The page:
Are the Russians the Real Aggressors?
Who is Vladimir Putin?
Putin was born in October of 1952. He is 62 years old. He was born to a Russian family that apparently knew the pain of World War II well. He had two brothers who were older than he, both dying before the second world war. One of the two, Victor, succumbed to Diphtheria during the siege of Leningrad, the other, Albert died a few months after birth . Both parents suffered mightily at the hands of the German dictator. Putin’s father, Vladimir Spiridonovich, was drafted as a submariner, which is about as tough on the nerves as military assignments can get(especially during those times when this technology was new.) He later served as a member of the internal police, demolitions squad and was severely wounded during the second world war at the front. His mother Maria Ivanova was a factory worker.
His grandparents have no notable history other than what is common for Russians who lived during the very difficult times of Stalin’s rule. However, his maternal grandfather, Spiridon Ivanovanich was a chef who cooked for Vladimir Lenin’s wife, and on a few occasions for Joseph Stalin. His maternal grandmother died at the hands of German occupiers during the war; his uncles disappeared at the Russian front, events which would not likely have left the boy Vladimir untouched emotionally by the personal tragedy of that terrible war.
Although he was brought up under the communist doctrine on religion, yet, by all accounts Vladimir Putin is a devout Christian, often professing a deep faith in the Russian Orthodox tradition, a religion which particularly emphasizes compassion as the cornerstone of faith. Though his father may have been a “dedicated” atheist who lived under the stern communist apprehension of mass religion, it seems his son Vladimir was perhaps influenced by his mother’s faith which, apparently, survived the Communists .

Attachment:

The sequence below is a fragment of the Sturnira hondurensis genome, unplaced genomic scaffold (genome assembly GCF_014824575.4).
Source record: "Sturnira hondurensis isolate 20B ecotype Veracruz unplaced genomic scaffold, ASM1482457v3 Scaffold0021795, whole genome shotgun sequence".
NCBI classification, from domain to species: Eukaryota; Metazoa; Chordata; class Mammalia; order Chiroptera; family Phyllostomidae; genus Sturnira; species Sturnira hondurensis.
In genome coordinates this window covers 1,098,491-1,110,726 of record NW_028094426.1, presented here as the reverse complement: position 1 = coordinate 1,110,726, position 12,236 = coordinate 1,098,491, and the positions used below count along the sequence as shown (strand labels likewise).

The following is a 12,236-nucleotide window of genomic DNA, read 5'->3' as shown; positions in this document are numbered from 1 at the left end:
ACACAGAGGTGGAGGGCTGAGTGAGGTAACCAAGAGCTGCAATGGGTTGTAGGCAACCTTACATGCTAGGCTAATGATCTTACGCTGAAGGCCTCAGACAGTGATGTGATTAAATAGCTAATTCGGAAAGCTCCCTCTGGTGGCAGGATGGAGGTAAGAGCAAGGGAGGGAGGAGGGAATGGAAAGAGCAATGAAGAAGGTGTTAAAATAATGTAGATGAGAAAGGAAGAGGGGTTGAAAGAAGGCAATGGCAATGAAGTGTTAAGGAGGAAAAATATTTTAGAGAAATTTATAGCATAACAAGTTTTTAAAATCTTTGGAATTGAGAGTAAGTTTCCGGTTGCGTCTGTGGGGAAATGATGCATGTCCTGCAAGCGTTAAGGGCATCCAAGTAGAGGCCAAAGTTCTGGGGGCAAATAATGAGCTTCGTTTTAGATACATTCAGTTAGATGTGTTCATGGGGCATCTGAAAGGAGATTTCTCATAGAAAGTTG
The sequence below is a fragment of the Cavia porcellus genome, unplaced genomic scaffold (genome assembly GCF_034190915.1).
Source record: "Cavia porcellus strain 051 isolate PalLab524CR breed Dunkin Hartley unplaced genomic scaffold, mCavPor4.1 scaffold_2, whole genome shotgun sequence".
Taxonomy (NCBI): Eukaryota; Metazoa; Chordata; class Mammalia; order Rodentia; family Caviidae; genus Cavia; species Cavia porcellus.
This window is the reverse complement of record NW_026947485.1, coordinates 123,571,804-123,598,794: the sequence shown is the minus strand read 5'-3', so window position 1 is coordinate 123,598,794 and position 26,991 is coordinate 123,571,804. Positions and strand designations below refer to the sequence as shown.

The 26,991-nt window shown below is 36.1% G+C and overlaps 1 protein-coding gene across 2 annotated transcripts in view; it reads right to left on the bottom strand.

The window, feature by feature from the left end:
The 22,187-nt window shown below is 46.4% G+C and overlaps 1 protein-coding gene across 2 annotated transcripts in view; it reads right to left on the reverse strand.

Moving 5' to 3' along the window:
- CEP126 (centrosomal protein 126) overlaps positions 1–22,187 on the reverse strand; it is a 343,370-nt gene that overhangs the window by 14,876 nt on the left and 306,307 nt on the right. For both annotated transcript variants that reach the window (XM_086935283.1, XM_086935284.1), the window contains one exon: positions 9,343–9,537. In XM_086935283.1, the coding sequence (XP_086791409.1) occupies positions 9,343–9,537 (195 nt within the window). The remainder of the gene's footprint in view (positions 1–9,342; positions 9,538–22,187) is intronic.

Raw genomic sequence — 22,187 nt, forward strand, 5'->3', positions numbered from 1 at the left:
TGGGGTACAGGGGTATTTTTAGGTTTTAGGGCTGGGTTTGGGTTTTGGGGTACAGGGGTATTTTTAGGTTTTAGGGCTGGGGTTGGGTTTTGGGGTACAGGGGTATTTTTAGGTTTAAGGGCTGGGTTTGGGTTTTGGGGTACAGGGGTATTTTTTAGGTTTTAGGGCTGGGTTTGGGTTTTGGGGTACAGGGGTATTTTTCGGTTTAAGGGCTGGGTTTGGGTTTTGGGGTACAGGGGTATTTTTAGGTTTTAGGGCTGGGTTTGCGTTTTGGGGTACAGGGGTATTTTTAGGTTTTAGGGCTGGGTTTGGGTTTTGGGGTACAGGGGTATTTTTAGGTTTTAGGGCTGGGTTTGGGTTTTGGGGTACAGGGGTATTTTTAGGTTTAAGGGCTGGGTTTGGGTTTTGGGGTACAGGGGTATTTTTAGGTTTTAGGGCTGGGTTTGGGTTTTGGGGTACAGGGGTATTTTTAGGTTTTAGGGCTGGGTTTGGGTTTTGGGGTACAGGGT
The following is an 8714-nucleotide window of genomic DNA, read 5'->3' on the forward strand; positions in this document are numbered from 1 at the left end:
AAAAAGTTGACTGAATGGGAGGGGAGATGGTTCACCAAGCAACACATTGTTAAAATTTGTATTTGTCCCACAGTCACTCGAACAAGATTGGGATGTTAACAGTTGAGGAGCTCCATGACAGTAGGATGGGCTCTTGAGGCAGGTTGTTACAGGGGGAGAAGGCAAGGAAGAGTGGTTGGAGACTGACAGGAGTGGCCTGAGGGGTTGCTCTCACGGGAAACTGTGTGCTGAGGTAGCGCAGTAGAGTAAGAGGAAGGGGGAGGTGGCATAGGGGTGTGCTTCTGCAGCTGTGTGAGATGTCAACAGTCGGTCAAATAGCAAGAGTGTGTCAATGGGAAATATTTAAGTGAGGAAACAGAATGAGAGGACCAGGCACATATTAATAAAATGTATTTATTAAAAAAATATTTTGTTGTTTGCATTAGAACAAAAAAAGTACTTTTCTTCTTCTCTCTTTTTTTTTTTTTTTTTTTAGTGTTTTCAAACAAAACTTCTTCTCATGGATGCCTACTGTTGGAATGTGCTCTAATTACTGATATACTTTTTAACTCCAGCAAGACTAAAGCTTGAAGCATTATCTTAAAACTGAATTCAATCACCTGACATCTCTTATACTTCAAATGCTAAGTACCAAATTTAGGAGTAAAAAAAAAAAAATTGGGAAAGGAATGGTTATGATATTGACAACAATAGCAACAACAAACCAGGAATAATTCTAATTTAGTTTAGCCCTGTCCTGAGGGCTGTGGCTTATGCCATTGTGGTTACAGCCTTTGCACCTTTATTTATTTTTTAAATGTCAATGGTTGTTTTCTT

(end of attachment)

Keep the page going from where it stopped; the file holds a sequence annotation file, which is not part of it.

As a boy Putin was rowdy, and apparently often tried to emulate a popular screen characterization of an intelligence officer. Putin quickly learned Judo and other martial arts becoming strong and athletic in the process. This aggressive side of his persona is also quite often made visible by his public demeanor, and it seems the Russian voters are impressed since his popularity is quite high; he seems personally dedicated to law and order, and the Russian people seem to have the same desire-perhaps there they feel they can find individual justice -something elusive in their turbulent internal history. Putin strongly opposes the use of capital punishment though the majority of Russians still want it. (you can find much more about him at wikipedia)
Putin’s political history is extensive- about the only thing he has done in his life is to serve the public. Of importance is that he was a KGB agent fully aware of the international scope of Russia’s history. Whether he was a great KBG agent is disputed. There were times in his career where he seemed to be a menial stamp jockey for the service. Yet he was fully consumed by Russia’s dealings with the West, and especially on the commercial front.
It is notable that he himself seemed to have no confidence in the old Soviet Union, something which is quite evident in many of his speeches- Putin is no communist, and most probably the exact opposite. Yet he was a loyal public servant all of his life, and walked a very fine line at times between loyalist and traitor. We should note carefully that he resigned from the KGB when he had realized that they intended to overthrow Michael Gorbachev on the very next day. From this we must conclude that Putin was indeed prone to a democratic Russian state from a very early point in his career, and though deeply loyal to the KGB, he was still able to maintain a personal conscience and an obligation to what he thought was the greater good of the Russian state.
Even after the fall of the Soviet state, Putin maintained his intelligence activities but this time for the purpose of promoting free enterprise.
For a long time he was hired as a front man for the Mayor of St Petersburg seeking to entice western businesses with an appetite for expansion into the new Russian state. He had gone from an intelligence officer to an international marketing specialist of sorts. Having served in East Germany before its fall he had apparently acquired some skills in the language and customs of Western Europeans and used that experience to help promote closer business ties to the newly capitalist Russian Federation.
Boris Yeltsin’people saw in Putin a man with the right views at the time, and so assigned him to take a position in the lower level of the government. Placed in the Property Management division, he was charged with the task of transferring foreign property from the former Soviet Union to the new Russian Federation. Thus his knowledge of international affairs and systems was once again put to use; his connections to, and knowledge of western entities also probably increased. Later on he would become chief of the FSB under Yeltsin, which was the new incarnation of the old KGB.